MANILA, Philippines—Rebuffed by the Commission on Elections (Comelec), Justice Secretary Leila de Lima is furious.
Another lawyer went as far as to suggest that four election commissioners should be impeached for voting to reject De Lima’s bid to grant immunity to an election supervisor so she could testify against former Comelec Chair Benjamin Abalos Sr.
De Lima said she was “extremely disappointed” by the decision of the Comelec not to drop charges of electoral sabotage against the former election chief of South Cotabato for allegedly rigging the results of the 2007 senatorial elections.
The Comelec en banc voted 4-1 on Wednesday not to drop the charges against Radam.
“I’m extremely disappointed with Comelec that they did not allow the discharge of former provincial elections supervisor Lilian Radam. They knew all along that the reason we charged former Comelec chair Benjamin Abalos Sr. with electoral sabotage is precisely because of the proffered testimonies of Radam and [her North Cotabato counterpart] Yogie Martirizar,” De Lima told reporters in a press conference.
Gloria Arroyo appointees
Radam and Martirizar’s lawyer, Nena Santos, also slammed the four Comelec commissioners, all appointees of former President Gloria Macapagal-Arroyo, who voted to reject Radam’s bid to become a state witness.
“The GMA (Arroyo’s initials) appointees are very obvious. They would like Abalos to post bail. It’s very funny because the Comelec en banc earlier indicted Abalos but they now want him to post bail by controlling the presentation the prosecution witnesses,” Santos said in a statement sent to the Inquirer.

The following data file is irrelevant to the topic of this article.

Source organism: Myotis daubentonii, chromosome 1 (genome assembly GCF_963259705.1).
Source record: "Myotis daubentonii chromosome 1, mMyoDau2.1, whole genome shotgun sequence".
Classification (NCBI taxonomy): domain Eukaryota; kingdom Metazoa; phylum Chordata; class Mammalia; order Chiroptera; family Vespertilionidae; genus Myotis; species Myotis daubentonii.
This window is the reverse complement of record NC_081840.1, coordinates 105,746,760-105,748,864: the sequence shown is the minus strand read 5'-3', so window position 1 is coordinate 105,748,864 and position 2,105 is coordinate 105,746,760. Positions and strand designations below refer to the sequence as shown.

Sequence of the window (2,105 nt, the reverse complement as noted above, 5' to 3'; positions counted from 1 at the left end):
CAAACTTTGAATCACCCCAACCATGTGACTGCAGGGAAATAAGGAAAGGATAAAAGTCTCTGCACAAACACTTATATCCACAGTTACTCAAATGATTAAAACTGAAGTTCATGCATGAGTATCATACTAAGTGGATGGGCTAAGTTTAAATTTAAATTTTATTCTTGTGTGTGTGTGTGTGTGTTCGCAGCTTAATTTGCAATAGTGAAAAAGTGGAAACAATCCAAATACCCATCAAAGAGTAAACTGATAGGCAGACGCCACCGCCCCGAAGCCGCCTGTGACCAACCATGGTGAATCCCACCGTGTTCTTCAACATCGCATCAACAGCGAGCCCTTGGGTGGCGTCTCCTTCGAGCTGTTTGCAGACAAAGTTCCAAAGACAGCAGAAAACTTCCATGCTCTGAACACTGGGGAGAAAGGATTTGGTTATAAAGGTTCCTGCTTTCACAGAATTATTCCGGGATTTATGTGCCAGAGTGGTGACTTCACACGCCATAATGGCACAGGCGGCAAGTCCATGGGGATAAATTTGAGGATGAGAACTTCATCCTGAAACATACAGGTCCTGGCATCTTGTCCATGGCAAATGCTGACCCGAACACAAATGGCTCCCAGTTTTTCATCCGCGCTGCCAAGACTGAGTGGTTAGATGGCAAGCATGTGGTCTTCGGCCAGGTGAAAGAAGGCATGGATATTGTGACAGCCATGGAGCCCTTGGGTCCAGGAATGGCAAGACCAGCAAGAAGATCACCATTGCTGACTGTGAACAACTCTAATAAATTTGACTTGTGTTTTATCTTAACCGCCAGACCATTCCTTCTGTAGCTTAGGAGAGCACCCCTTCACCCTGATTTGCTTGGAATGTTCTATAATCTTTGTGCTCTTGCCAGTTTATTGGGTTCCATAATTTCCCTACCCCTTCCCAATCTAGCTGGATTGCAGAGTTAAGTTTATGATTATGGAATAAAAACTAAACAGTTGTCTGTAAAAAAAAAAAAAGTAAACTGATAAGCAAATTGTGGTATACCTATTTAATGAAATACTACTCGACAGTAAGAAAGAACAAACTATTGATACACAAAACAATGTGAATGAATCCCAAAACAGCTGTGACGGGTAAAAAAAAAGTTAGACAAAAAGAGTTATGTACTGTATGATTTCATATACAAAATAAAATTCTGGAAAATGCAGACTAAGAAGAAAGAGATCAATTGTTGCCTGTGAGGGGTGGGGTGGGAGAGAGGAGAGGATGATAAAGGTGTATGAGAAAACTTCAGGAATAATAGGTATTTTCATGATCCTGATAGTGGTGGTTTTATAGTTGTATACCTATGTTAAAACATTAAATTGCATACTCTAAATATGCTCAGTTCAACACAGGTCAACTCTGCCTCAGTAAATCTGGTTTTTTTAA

Both De Lima and Santos said they were sure that Abalos would be granted bail by the Pasay City Regional Trial Court, which is hearing the case, because of the absence of Radam’s testimony.
Radam and Martirizar were the original accused in the electoral sabotage case. They were at large for months until they surfaced recently, seeking to turn state witness and accusing Abalos of ordering them to tamper with results of the 2007 elections in their areas.
Santos said the four Comelec commissioners—Rene Sarmiento, Lucenito Tagle, Elias Yusoph and Armando Velasco—committed “an impeachable act” through betrayal of public trust by preventing Radam, who had already been admitted to the government’s Witness Protection Program (WPP), to testify.
“We will file a motion for reconsideration for the purposes of filing an impeachment case later on grounds of betrayal of public trust in issuing a resolution which is contrary to Republic Act No. 6981 or the WPP law,” Santos said.
The lawyer said obstructing the presentation of a WPP-covered witness was a violation of the law.
The four commissioners could also be impeached for culpable violation of the law by allegedly violating Radam’s right against self-incrimination, she said.
Comelec chair Sixto Brillantes Jr., who dissented from the majority opinion, said in an interview the other day he agreed that Radam and Martirizar’s admission to the WPP required their discharge from the case.
However, Brillantes said, the majority faulted the DOJ for not first seeking Comelec approval for Radam and Martirizar’s admission to the WPP and that because of this, Comelec was not bound by Section 12.